The effect of that absurd ban was that people with HIV/AIDS who still wanted to conduct business in the US or just enjoy a holiday had to either travel without their medication or smuggle them into their luggage at the risk of being found out and banned for life.
The latter was my experience. When in 2003 my boss offered me to visit the mothership in the state of Washington I did not want to turn down the opportunity. At the same time, I did not want to tell my boss about my hiv status. Taking with me enough to take me through the long flight, I stuffed the rest of my medication into the bottom of my bag hoping that I would not be searched.
Thank God, I went through border control without any hassle from the rather intimidating security staff!
Visiting the US was a great experience. The US seem so familiar because we see so much of it through films and TV series, finding myself walking in downtown Seattle was like being on a movie set. Walk. Don't Walk. Extreme service in shops. ID required to drink in bars. And handsome Americans to boot.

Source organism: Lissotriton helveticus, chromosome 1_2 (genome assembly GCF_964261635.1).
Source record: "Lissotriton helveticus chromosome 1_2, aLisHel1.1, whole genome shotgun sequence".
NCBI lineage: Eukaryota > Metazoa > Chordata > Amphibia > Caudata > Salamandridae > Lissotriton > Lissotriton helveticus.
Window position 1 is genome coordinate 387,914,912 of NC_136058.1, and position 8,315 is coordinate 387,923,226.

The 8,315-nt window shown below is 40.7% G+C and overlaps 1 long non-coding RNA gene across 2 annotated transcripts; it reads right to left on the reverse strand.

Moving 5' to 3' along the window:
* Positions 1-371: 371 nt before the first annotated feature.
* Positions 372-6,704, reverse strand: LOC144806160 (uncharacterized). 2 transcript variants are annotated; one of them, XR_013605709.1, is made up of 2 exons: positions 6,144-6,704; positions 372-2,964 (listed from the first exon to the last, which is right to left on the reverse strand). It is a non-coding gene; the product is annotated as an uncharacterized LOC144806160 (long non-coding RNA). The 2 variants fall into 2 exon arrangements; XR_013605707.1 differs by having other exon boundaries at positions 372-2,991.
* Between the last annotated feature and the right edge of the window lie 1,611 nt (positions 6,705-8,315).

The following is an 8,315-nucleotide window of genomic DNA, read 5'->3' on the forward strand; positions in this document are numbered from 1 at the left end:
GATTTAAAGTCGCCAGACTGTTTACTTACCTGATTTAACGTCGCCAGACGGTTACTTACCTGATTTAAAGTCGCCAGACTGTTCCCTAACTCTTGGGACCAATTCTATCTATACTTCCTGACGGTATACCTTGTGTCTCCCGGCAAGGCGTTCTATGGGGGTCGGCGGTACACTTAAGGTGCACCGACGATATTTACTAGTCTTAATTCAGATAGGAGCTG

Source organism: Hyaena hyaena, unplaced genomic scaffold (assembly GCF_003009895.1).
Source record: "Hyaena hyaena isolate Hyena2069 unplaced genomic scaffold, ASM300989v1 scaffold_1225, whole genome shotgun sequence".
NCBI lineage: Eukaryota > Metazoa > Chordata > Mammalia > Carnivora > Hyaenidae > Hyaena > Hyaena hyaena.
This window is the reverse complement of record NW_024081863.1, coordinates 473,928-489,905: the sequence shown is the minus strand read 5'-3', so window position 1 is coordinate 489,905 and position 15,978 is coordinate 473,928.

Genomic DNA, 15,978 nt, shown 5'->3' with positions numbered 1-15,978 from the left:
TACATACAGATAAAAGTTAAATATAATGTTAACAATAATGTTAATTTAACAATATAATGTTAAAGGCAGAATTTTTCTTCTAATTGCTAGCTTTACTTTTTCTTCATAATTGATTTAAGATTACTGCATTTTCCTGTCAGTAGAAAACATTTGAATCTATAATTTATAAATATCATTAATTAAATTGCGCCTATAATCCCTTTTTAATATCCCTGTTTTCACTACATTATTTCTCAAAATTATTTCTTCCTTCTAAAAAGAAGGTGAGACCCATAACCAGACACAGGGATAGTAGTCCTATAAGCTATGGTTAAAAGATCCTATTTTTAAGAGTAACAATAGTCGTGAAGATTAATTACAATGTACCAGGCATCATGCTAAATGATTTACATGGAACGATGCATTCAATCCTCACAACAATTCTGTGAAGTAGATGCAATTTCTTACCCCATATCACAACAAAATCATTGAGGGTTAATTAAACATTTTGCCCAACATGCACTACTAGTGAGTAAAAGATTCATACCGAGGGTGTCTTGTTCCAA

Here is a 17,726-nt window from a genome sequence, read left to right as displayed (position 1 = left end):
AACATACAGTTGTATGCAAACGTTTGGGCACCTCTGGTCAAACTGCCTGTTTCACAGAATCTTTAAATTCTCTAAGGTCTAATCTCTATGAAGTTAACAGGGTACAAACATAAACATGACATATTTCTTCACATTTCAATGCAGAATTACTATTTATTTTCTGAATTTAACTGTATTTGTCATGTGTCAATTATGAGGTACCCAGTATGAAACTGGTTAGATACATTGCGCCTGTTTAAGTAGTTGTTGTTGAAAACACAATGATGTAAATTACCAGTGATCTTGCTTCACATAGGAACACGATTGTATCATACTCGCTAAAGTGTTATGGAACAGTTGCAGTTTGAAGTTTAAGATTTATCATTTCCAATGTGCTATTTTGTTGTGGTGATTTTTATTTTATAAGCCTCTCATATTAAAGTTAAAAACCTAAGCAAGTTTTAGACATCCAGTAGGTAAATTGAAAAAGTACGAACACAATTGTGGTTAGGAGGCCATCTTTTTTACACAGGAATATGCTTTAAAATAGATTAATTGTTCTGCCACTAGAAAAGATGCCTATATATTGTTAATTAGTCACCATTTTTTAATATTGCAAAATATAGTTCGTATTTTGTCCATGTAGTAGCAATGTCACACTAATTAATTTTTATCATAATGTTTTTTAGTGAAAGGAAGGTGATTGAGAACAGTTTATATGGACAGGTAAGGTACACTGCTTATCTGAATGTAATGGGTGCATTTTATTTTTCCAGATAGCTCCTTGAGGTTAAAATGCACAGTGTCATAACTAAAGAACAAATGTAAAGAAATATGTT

In those past 12 and a bit years since I was diagnosed and put on medication I swore I would never go there. I even rationalised that I was never into American culture to begin with. Now that the borders seem to open themselves to people with HIV who take their medication with them, I have to admit that I am curious about it. That I wish I could have visited even more of the things I heard about in movies and on TV... I can even make plans now to attend conferences and meet some of the brightest brains on earth. How cool is that?
Fingers crossed that this will happen, finally.